Baseball team sack managers after $5m fine for snooping on rivals

Tuesday 14th January 2020 12:00 GMT

AJ Hinch and Jeff Luhnow were fired after receiving a one-year suspension from Major League Baseball - one of a series of penalties handed out to the Astros following an investigation into sign stealing allegations.

Sign stealing is when a team tries to decode signals given by their opponents as how the pitcher will deliver the ball, which are then passed on to the batter to try and gain a tactical advantage.

Claims against the Astros were first reported by The Athletic in 2017 after their former pitcher Mike Fiers came forward, sparking an MLB probe that found the team had used cameras to gain an unfair advantage.

While sign stealing is considered part of the game, the Astros' conduct during their triumphant 2017 World Series campaign - the first time they had won the title - was seen as a breach of etiquette.

The investigation found that the Astros had used their video-replay staff to decode opposition signs, with the findings subsequently sent to the team bench via phone or text message.

Players in the dugout would then hit rubbish bins to indicate to the batter what kind of pitch they should expect, which league commissioner Rob Manfred said "raised questions about the integrity" of Astros fixtures.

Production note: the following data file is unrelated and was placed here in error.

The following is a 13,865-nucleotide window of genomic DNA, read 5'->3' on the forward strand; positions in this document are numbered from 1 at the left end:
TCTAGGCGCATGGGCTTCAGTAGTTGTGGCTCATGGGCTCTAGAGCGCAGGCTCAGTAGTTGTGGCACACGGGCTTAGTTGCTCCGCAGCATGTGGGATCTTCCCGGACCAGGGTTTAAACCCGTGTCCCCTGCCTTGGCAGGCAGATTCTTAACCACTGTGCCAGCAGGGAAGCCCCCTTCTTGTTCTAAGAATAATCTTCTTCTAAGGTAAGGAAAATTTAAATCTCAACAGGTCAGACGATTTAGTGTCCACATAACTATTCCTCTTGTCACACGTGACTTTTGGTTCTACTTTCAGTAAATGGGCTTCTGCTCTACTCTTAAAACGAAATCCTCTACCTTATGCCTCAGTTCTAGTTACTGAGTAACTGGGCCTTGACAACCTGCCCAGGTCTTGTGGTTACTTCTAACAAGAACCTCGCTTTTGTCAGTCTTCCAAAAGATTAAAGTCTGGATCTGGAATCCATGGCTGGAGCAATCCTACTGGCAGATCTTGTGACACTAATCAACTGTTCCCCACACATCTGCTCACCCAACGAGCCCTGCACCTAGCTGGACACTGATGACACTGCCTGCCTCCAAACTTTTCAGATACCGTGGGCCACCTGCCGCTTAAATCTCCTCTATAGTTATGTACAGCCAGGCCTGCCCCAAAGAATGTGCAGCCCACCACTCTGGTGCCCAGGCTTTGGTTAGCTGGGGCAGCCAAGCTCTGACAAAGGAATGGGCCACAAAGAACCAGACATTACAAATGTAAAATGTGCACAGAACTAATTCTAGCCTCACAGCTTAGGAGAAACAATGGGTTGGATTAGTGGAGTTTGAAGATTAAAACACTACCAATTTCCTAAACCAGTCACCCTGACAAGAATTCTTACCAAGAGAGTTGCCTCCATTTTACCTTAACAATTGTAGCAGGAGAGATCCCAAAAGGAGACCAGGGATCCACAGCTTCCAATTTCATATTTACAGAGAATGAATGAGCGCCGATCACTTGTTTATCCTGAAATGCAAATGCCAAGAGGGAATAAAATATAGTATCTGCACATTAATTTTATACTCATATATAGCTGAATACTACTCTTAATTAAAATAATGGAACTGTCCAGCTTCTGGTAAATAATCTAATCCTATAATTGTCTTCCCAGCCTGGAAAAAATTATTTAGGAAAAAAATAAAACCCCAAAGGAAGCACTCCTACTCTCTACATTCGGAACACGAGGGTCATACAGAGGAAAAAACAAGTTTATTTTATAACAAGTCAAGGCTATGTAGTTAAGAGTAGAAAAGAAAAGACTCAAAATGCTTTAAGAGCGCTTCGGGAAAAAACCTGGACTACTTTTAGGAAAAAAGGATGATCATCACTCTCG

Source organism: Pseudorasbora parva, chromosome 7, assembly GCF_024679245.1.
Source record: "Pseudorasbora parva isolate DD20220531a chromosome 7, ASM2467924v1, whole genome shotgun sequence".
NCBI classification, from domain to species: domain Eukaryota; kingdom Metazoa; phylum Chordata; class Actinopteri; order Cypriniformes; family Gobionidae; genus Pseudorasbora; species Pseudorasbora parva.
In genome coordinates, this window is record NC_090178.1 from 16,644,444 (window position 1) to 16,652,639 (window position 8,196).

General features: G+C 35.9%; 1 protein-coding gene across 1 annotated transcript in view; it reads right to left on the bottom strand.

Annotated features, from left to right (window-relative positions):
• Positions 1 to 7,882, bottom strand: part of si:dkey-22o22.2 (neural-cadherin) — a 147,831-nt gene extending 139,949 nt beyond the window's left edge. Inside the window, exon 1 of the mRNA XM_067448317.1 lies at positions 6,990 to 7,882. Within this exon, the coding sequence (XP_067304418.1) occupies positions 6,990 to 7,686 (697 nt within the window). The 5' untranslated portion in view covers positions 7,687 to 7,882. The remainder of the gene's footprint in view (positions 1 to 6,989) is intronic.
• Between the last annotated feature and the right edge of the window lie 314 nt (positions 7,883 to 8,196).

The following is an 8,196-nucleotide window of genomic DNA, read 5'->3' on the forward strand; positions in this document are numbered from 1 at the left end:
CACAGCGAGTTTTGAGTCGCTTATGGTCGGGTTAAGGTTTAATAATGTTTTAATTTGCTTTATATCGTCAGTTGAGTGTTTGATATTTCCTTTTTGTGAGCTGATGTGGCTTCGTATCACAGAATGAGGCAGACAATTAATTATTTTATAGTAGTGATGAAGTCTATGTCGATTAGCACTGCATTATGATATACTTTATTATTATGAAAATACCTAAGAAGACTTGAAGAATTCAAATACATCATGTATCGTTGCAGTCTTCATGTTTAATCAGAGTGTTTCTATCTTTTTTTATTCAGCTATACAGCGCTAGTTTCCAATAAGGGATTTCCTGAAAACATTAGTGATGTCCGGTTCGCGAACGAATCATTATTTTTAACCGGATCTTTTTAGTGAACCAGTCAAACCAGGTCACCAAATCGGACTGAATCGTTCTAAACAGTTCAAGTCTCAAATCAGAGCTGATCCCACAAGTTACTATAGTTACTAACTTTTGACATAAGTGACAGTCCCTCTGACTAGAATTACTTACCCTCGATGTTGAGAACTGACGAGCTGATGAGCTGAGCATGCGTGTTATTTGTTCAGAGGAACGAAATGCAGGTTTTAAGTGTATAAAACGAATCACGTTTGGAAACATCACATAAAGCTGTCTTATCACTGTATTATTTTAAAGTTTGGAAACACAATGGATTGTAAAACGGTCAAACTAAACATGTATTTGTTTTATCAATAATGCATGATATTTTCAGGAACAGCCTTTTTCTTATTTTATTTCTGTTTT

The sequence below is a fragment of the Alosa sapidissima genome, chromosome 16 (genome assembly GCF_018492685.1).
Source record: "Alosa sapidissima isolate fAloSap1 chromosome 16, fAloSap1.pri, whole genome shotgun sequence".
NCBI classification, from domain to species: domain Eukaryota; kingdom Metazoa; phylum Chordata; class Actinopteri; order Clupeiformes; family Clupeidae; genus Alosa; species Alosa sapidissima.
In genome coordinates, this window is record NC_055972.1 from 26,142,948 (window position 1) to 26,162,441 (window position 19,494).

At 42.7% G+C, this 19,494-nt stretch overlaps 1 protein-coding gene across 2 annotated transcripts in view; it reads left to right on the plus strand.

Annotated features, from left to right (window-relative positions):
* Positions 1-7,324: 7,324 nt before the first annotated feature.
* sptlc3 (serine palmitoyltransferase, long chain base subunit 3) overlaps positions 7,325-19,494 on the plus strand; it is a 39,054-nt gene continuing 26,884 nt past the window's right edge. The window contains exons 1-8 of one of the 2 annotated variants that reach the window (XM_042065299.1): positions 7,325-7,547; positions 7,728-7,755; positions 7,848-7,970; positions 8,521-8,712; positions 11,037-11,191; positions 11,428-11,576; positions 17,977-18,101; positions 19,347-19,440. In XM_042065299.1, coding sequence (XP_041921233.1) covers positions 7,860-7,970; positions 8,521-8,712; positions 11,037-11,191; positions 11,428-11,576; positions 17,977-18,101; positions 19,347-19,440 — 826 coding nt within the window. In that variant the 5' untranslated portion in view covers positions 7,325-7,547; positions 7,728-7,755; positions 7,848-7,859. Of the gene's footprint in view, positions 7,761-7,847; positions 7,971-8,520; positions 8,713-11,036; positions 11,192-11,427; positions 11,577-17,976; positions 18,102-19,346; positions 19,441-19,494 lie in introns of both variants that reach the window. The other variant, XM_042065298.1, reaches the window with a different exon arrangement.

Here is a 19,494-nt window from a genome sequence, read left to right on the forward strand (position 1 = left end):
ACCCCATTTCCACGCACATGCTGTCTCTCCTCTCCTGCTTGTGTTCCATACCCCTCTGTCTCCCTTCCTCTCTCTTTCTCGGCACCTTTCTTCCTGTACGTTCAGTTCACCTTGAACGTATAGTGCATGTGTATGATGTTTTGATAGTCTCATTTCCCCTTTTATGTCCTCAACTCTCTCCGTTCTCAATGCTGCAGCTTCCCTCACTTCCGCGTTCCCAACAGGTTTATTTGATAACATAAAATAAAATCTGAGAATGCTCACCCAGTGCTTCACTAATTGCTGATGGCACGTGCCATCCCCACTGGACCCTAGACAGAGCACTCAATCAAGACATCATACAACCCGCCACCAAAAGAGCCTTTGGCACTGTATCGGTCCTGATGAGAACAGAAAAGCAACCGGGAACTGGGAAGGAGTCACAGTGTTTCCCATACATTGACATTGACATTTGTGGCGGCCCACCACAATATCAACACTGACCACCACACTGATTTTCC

In a nine-page ruling that came with a $5m (£3.9m) fine for the club - the maximum allowed - Mr Manfred said: "I find that the conduct of the Astros, and its senior baseball operations executives, merits significant discipline.

"And while it is impossible to determine whether the conduct actually impacted the results on the field, the perception of some that it did, causes significant harm to the game."

In addition to the fine and suspensions, Mr Manfred also took away the Astros' first and second-draft picks for the 2020 and 2021 seasons - leaving them at a disadvantage when it comes to picking their squad.

Following the ruling, Astros owner Jim Crane announced he had sacked Hinch and Luhnow.

"Neither one of them started this, but neither one did anything about it," he said.

"We need to move forward with a clean slate."

Hinch said he was "deeply sorry" for not stopping the cheating, while Luhnow said he was "deeply upset" that he was never informed about what was going on "because I would have stopped it".

Both men deny any direct involvement in the scandal, with original whistleblower Fiers having identified former Astros bench coach Alex Cora as the mastermind.

Cora - who has not yet been disciplined - now manages the Boston Red Sox, who are facing their own MLB investigation into allegations of sign stealing during the 2018 season.

The Athletic reported that Red Sox players visited the team's video-replay room and then passed on information to teammates on the field.

The Red Sox - who have said they will "fully cooperate" with the investigation - won more matches than any other side during that season.

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